Buprenorphine (Suboxone) Treatment
Buprenorphine has both opiate and "anti-opiate" properties. When administered while patient is suffering from opiate withdrawal, it rapidly reduces and often eliminates symptoms within an hour.
Buprenorphine is an opioid partial agonist. This means that, although buprenorphine is an opioid, and thus can produce typical opioid agonist effects and side effects such as euphoria and respiratory depression; its maximal effects are less than those of full agonists like heroin and methadone. At low doses buprenorphine produces sufficient agonist effect to enable opioid-addicted individuals to discontinue the misuse of opioids without experiencing withdrawal symptoms.
The agonist effects of buprenorphine increase linearly with increasing doses of the drug until at moderate doses they reach a plateau and no longer continue to increase with further increases in dose-the "ceiling effect." Thus, buprenorphine carries a lower risk of abuse, addiction, and side effects compared to full opioid agonists. In fact, in high doses and under certain circumstances, buprenorphine can actually block the effects of full opioid agonists and can precipitate withdrawal symptoms if administered to an opioid-addicted individual while a full agonist is in the bloodstream.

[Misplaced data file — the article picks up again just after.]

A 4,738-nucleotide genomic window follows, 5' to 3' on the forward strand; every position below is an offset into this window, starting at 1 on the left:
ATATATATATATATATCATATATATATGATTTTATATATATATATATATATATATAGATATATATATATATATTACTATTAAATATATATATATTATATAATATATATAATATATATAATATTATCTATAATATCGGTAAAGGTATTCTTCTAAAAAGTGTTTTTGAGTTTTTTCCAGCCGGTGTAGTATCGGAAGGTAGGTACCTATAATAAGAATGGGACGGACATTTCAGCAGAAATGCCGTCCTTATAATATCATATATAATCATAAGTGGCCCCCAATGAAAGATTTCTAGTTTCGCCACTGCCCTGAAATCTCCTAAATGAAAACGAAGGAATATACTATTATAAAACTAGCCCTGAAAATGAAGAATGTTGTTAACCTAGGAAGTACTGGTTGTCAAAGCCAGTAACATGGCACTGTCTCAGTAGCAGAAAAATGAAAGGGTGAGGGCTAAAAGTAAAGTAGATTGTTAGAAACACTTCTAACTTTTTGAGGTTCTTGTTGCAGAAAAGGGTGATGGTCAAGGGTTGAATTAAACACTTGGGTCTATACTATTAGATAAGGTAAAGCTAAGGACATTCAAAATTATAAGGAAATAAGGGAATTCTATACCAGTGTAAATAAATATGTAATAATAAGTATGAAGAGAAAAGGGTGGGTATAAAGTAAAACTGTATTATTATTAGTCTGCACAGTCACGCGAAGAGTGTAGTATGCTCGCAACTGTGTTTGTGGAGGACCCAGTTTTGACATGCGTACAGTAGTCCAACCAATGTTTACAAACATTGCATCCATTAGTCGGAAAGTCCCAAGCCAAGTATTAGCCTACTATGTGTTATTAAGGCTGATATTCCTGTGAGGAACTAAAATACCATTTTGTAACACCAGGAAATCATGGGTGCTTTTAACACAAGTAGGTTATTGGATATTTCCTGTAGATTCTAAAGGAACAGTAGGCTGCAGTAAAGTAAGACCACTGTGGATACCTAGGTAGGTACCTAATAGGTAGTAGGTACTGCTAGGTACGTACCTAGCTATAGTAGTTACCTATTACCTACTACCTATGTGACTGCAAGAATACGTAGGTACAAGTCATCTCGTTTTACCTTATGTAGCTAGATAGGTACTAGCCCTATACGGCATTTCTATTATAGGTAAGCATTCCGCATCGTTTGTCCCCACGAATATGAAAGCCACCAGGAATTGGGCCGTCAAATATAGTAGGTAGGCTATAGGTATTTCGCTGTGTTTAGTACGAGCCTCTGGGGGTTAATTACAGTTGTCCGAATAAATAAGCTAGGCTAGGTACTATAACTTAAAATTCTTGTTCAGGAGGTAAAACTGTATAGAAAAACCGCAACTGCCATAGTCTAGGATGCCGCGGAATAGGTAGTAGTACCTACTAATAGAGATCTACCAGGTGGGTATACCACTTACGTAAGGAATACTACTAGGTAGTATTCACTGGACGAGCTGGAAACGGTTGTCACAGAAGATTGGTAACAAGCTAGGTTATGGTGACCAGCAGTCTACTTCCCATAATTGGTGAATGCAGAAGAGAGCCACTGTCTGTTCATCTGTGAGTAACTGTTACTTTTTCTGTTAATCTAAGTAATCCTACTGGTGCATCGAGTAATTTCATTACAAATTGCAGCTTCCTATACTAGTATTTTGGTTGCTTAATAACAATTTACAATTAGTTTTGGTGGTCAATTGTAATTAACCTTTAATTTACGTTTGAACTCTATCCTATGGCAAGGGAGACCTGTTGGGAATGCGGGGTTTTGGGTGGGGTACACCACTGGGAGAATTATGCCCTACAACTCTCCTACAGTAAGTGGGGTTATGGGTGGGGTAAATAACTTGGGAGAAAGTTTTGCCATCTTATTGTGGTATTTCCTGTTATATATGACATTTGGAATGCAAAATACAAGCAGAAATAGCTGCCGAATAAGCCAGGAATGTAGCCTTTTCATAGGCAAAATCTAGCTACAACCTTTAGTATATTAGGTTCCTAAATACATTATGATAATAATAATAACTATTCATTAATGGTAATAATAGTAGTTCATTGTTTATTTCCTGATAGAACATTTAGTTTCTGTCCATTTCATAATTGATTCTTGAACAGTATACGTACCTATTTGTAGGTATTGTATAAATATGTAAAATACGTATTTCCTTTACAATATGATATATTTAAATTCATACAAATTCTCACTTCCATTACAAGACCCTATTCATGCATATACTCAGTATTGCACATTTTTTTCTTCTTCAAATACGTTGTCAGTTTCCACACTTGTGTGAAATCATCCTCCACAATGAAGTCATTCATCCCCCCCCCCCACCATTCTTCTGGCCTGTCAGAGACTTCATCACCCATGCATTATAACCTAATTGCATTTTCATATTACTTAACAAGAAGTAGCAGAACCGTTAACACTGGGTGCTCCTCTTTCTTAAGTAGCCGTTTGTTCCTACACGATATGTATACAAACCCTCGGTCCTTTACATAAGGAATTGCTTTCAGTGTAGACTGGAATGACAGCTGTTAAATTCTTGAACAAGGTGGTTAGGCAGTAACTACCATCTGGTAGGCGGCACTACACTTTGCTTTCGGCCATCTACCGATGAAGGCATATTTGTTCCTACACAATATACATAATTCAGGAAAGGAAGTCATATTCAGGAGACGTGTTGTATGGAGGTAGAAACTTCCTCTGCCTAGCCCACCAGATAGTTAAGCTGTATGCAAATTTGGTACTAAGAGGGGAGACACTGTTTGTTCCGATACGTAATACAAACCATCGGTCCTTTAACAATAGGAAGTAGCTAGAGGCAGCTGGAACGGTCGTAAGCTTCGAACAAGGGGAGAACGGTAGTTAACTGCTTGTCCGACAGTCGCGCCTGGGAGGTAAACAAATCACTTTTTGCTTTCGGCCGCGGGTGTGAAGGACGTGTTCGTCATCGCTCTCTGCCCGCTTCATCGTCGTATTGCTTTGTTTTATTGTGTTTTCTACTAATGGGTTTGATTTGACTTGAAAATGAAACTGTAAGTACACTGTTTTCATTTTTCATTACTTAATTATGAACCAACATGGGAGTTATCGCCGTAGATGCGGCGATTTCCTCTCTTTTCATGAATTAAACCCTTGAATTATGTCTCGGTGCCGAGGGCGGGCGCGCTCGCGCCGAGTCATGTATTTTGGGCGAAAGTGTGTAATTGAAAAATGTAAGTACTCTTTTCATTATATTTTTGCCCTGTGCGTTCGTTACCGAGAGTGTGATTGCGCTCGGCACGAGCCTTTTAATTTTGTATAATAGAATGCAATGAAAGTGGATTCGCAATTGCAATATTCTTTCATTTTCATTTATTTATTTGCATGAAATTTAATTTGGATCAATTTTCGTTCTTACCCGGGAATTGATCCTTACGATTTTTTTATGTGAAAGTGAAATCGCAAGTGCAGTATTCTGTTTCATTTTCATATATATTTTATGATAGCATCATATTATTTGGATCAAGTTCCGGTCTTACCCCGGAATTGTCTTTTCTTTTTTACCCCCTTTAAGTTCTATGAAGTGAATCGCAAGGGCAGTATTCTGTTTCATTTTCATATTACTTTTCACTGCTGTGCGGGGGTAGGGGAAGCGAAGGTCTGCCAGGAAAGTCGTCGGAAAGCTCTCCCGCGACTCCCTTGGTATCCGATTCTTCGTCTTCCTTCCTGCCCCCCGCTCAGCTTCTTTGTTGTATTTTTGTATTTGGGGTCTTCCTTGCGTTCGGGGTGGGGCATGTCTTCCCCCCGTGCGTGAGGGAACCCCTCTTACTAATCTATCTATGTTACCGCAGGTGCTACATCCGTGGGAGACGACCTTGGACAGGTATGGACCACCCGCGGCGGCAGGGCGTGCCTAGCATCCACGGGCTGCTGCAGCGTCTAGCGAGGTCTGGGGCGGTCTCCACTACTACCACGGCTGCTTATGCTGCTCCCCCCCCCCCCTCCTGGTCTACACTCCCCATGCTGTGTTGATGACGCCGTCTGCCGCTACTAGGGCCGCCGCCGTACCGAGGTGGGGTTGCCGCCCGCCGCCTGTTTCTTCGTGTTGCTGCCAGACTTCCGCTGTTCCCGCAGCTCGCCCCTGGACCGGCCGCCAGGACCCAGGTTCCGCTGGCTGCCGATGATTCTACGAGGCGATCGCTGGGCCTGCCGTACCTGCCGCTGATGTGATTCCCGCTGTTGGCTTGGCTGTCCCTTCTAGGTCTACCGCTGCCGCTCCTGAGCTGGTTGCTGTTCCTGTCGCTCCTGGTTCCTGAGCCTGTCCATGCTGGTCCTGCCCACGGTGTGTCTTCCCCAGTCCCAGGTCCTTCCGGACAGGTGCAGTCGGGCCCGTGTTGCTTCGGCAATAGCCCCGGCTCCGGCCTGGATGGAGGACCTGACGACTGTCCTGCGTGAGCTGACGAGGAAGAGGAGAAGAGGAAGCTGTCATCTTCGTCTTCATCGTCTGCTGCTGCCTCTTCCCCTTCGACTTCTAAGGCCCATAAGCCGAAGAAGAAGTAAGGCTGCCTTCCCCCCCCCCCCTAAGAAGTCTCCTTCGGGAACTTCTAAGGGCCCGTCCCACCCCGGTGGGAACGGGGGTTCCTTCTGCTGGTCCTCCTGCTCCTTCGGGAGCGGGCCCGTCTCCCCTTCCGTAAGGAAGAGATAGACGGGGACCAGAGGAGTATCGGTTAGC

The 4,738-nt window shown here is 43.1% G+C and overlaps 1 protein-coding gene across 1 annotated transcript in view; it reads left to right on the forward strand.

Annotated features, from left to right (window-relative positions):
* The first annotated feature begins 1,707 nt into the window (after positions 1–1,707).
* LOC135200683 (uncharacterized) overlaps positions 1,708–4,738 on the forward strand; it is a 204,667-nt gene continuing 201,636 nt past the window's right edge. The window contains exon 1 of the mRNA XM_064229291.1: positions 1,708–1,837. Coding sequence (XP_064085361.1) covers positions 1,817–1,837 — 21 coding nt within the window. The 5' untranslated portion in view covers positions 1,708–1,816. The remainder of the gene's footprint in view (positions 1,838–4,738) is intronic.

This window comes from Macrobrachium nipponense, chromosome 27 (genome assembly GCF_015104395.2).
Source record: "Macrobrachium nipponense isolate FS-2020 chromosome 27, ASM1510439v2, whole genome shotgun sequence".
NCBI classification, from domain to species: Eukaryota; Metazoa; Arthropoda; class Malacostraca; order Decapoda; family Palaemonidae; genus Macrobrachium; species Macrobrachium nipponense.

Suboxone is a combination of Buprenorphine and Naloxone. Suboxone is sublingual, which means it is taken under the tongue. Suboxone cannot be injected, because the Naloxone element will cause instant opiate withdrawal.
In October 2002, the FDA approved the buprenorphine monotherapy product, Subutex for use in opioid addiction treatment.